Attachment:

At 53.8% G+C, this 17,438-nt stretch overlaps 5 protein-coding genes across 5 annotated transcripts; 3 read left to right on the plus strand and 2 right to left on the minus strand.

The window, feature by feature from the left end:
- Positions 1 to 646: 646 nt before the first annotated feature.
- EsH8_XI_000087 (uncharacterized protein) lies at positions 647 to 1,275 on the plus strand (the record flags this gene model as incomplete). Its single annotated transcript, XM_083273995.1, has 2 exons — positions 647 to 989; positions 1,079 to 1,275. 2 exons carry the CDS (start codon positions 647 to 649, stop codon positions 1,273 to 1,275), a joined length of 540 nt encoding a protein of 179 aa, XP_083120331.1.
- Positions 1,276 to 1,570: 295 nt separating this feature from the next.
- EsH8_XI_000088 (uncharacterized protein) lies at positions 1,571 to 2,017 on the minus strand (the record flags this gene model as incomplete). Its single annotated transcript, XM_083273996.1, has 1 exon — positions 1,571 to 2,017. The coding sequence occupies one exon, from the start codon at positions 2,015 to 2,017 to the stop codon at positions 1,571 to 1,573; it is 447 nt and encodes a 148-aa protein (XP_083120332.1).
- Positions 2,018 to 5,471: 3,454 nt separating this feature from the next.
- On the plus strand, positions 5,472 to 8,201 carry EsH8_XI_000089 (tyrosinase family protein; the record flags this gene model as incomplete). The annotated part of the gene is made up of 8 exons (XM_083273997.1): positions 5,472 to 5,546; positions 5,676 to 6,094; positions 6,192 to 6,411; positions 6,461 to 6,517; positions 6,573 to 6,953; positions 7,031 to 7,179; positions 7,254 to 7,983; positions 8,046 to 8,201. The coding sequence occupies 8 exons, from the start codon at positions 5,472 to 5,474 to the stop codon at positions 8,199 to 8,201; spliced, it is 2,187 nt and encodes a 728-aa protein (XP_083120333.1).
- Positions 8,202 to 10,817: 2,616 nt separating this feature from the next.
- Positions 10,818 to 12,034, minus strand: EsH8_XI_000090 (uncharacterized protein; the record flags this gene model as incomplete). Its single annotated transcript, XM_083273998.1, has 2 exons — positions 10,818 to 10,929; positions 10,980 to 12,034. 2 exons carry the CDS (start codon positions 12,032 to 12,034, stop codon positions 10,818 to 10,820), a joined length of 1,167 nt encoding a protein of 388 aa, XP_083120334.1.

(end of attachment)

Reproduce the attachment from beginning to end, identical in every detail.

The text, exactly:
At 53.8% G+C, this 17,438-nt stretch overlaps 5 protein-coding genes across 5 annotated transcripts; 3 read left to right on the plus strand and 2 right to left on the minus strand.

The window, feature by feature from the left end:
- Positions 1 to 646: 646 nt before the first annotated feature.
- EsH8_XI_000087 (uncharacterized protein) lies at positions 647 to 1,275 on the plus strand (the record flags this gene model as incomplete). Its single annotated transcript, XM_083273995.1, has 2 exons — positions 647 to 989; positions 1,079 to 1,275. 2 exons carry the CDS (start codon positions 647 to 649, stop codon positions 1,273 to 1,275), a joined length of 540 nt encoding a protein of 179 aa, XP_083120331.1.
- Positions 1,276 to 1,570: 295 nt separating this feature from the next.
- EsH8_XI_000088 (uncharacterized protein) lies at positions 1,571 to 2,017 on the minus strand (the record flags this gene model as incomplete). Its single annotated transcript, XM_083273996.1, has 1 exon — positions 1,571 to 2,017. The coding sequence occupies one exon, from the start codon at positions 2,015 to 2,017 to the stop codon at positions 1,571 to 1,573; it is 447 nt and encodes a 148-aa protein (XP_083120332.1).
- Positions 2,018 to 5,471: 3,454 nt separating this feature from the next.
- On the plus strand, positions 5,472 to 8,201 carry EsH8_XI_000089 (tyrosinase family protein; the record flags this gene model as incomplete). The annotated part of the gene is made up of 8 exons (XM_083273997.1): positions 5,472 to 5,546; positions 5,676 to 6,094; positions 6,192 to 6,411; positions 6,461 to 6,517; positions 6,573 to 6,953; positions 7,031 to 7,179; positions 7,254 to 7,983; positions 8,046 to 8,201. The coding sequence occupies 8 exons, from the start codon at positions 5,472 to 5,474 to the stop codon at positions 8,199 to 8,201; spliced, it is 2,187 nt and encodes a 728-aa protein (XP_083120333.1).
- Positions 8,202 to 10,817: 2,616 nt separating this feature from the next.
- Positions 10,818 to 12,034, minus strand: EsH8_XI_000090 (uncharacterized protein; the record flags this gene model as incomplete). Its single annotated transcript, XM_083273998.1, has 2 exons — positions 10,818 to 10,929; positions 10,980 to 12,034. 2 exons carry the CDS (start codon positions 12,032 to 12,034, stop codon positions 10,818 to 10,820), a joined length of 1,167 nt encoding a protein of 388 aa, XP_083120334.1.